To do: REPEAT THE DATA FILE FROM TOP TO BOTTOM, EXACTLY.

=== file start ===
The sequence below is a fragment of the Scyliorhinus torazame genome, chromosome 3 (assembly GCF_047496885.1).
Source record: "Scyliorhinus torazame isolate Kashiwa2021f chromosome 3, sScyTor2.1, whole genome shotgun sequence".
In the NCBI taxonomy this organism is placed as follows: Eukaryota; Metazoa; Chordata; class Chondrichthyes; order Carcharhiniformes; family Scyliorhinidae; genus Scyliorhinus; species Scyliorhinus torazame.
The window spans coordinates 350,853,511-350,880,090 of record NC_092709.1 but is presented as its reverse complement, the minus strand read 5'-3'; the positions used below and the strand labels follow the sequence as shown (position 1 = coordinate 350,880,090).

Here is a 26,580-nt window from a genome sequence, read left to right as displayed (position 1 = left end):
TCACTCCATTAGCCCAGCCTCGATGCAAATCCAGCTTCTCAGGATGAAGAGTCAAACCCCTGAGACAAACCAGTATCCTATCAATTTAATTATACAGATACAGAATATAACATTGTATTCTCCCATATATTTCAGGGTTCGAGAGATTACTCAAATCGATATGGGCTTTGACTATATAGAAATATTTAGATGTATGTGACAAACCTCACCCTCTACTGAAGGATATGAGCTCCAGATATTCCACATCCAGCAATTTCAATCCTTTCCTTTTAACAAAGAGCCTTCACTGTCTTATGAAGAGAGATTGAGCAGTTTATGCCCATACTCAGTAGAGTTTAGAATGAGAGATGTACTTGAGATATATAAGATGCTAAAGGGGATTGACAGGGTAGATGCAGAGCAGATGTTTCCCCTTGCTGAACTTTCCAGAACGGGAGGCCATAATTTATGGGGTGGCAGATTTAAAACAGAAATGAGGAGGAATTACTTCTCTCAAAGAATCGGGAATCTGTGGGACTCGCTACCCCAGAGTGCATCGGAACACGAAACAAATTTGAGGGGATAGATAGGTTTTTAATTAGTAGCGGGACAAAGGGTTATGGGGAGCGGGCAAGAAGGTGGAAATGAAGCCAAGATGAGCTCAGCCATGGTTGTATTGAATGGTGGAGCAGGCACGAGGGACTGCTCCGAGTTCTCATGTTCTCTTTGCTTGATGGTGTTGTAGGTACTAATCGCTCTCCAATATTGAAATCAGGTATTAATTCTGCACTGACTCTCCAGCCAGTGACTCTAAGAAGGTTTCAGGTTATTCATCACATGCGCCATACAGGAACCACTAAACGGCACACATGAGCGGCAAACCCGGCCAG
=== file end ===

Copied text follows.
The sequence below is a fragment of the Scyliorhinus torazame genome, chromosome 3 (assembly GCF_047496885.1).
Source record: "Scyliorhinus torazame isolate Kashiwa2021f chromosome 3, sScyTor2.1, whole genome shotgun sequence".
In the NCBI taxonomy this organism is placed as follows: Eukaryota; Metazoa; Chordata; class Chondrichthyes; order Carcharhiniformes; family Scyliorhinidae; genus Scyliorhinus; species Scyliorhinus torazame.
The window spans coordinates 350,853,511-350,880,090 of record NC_092709.1 but is presented as its reverse complement, the minus strand read 5'-3'; the positions used below and the strand labels follow the sequence as shown (position 1 = coordinate 350,880,090).

Here is a 26,580-nt window from a genome sequence, read left to right as displayed (position 1 = left end):
TCACTCCATTAGCCCAGCCTCGATGCAAATCCAGCTTCTCAGGATGAAGAGTCAAACCCCTGAGACAAACCAGTATCCTATCAATTTAATTATACAGATACAGAATATAACATTGTATTCTCCCATATATTTCAGGGTTCGAGAGATTACTCAAATCGATATGGGCTTTGACTATATAGAAATATTTAGATGTATGTGACAAACCTCACCCTCTACTGAAGGATATGAGCTCCAGATATTCCACATCCAGCAATTTCAATCCTTTCCTTTTAACAAAGAGCCTTCACTGTCTTATGAAGAGAGATTGAGCAGTTTATGCCCATACTCAGTAGAGTTTAGAATGAGAGATGTACTTGAGATATATAAGATGCTAAAGGGGATTGACAGGGTAGATGCAGAGCAGATGTTTCCCCTTGCTGAACTTTCCAGAACGGGAGGCCATAATTTATGGGGTGGCAGATTTAAAACAGAAATGAGGAGGAATTACTTCTCTCAAAGAATCGGGAATCTGTGGGACTCGCTACCCCAGAGTGCATCGGAACACGAAACAAATTTGAGGGGATAGATAGGTTTTTAATTAGTAGCGGGACAAAGGGTTATGGGGAGCGGGCAAGAAGGTGGAAATGAAGCCAAGATGAGCTCAGCCATGGTTGTATTGAATGGTGGAGCAGGCACGAGGGACTGCTCCGAGTTCTCATGTTCTCTTTGCTTGATGGTGTTGTAGGTACTAATCGCTCTCCAATATTGAAATCAGGTATTAATTCTGCACTGACTCTCCAGCCAGTGACTCTAAGAAGGTTTCAGGTTATTCATCACATGCGCCATACAGGAACCACTAAACGGCACACATGAGCGGCAAACCCGGCCAG